Just a little bit…
As a translator you often build on existing texts: a product range is renewed or extended; a new brochure is published that contains bits of text from the previous one, and so on.
If the quality of the first version is good, it’s just plain sailing and borrowing from the existing text is totally justified. However, if the quality of the translation leaves a lot to be desired, the translator has his or her work cut out to improve the style, make sure the terminology is consistent, carry out additional research…. In such a case, the translator absolutely deserves every cent for the whole job to turn the translation into a quality product.
Mistakes can take on a life of their own
If you have outsourced the revision work or new translation to a big translation agency, you run the risk that such errors will take on a life of their own and that they will continue to haunt you and — more importantly — the reader. In fact, translation agencies assume that anyone who calls themselves a translator can translate well, and therefore delivers a good job, but in my experience and to my amazement this is unfortunately not always the case:
- capteur translated as ‘sender’ instead of ‘sensor’;
- projecteurs translated as ‘spotlights’ instead of ‘headlights’
- Kuchengabel translated as ‘kitchen fork’ instead of ‘pastry fork’
- The metal was casted;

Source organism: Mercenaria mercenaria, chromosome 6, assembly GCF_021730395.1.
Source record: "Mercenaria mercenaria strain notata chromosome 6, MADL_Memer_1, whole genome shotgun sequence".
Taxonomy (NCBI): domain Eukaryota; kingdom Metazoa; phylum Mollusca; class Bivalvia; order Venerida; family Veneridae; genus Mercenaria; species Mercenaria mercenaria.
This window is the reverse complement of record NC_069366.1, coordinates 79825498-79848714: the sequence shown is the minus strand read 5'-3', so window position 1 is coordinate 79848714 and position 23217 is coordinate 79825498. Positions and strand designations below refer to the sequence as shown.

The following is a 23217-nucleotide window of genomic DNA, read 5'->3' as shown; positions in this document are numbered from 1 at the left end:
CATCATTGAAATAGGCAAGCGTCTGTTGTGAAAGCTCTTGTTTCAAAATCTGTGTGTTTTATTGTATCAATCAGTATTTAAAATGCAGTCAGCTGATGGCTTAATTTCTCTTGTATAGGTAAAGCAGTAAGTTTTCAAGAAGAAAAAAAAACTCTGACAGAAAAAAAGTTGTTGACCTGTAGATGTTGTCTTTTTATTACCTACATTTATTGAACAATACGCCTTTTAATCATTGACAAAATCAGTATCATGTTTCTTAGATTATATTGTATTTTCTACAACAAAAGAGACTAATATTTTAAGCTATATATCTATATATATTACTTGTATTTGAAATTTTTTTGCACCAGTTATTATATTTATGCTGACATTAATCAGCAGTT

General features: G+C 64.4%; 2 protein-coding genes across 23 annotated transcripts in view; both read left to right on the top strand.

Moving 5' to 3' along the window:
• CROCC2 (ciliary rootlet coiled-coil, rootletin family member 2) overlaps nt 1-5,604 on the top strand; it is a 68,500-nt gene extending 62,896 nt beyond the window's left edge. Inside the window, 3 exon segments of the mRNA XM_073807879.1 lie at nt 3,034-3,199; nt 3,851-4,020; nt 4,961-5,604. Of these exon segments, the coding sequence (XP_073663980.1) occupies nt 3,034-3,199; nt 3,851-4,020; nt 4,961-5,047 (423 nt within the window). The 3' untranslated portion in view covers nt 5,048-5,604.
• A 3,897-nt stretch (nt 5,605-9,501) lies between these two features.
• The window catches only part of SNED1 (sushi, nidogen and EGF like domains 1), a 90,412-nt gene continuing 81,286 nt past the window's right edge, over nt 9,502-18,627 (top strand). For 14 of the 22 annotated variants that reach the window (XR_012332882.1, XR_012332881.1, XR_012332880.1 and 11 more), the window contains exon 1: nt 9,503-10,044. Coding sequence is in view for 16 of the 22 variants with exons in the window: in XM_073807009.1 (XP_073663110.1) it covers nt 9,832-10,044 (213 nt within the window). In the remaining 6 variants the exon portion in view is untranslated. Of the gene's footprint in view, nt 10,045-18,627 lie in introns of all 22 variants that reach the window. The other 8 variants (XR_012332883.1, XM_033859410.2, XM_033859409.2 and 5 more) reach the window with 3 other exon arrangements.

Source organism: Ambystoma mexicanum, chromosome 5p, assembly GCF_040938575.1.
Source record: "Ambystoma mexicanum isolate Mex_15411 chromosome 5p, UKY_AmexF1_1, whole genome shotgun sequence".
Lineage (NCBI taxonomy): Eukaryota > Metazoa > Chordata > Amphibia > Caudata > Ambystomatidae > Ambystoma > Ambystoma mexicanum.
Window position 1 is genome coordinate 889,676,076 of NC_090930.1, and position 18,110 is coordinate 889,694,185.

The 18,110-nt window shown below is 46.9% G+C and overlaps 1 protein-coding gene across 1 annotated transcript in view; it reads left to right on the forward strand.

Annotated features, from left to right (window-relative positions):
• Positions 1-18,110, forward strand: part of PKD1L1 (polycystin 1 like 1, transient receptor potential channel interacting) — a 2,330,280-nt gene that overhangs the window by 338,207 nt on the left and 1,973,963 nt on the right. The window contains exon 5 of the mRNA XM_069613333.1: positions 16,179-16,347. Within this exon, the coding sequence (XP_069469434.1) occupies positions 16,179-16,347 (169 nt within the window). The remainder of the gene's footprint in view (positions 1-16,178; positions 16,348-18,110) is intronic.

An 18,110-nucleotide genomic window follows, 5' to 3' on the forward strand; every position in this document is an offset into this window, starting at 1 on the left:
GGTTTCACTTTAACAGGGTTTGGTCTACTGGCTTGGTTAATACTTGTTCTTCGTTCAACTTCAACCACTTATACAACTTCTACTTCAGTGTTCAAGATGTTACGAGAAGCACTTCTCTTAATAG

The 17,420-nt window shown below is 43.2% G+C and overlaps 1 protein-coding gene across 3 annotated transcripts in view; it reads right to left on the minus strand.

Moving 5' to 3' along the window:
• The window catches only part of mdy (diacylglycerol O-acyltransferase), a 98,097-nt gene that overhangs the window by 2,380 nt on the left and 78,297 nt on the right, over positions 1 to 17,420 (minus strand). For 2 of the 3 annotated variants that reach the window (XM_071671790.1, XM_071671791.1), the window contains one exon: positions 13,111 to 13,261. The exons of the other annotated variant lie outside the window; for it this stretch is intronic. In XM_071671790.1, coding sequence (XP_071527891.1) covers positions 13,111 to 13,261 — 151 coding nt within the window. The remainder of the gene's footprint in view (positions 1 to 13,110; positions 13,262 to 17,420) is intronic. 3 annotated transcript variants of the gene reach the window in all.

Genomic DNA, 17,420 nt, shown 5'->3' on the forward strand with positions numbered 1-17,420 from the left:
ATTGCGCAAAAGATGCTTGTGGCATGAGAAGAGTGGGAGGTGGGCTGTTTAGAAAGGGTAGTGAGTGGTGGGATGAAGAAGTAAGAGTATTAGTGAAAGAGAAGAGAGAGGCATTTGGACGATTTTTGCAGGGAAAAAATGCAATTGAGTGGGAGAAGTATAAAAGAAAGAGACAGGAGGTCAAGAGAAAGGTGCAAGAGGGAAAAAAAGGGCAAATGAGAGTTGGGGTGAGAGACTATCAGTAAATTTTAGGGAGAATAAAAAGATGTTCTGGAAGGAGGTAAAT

- grammatical and spelling mistakes such as ‘the’re casserole’, wierd, definately,
You, as the end customer, get a discount for the existing text content, and the freelance translator, who often does not get paid at all for that part, therefore does nothing to correct any errors in the existing text.
For years now, I have been appalled by these practices, which are becoming more common in large translation agencies, especially since, in most cases, the customer does assume he is getting a high quality translation and pays for it in its totality. That’s why I only take freelance work from the translation agencies that do allow me to revise the existing part, or at least take me seriously if I alert them to the poor quality of that content.
A good freelance translator is dedicated to his/her craft
If you work directly with a freelancer, you don’t have this problem. Unlike a project manager in a translation agency, who is just an employee, a good freelancer is dedicated to his or her craft. As far as I am concerned, quality is the highest pursuit, while the bosses of translation agencies are only interested in the bottom line.
If, as a freelance translator for an end customer, I have to rework an existing text that neither I nor my team translated prior to that, I grant a justified discount yet with sufficient margin to allow me and my team to optimize the text. This ensures that I produce a final text of consistent quality without having to pay for another person’s mistakes later on, or worse, hear from a customer that I’ve made a mess of the text in its [target] language.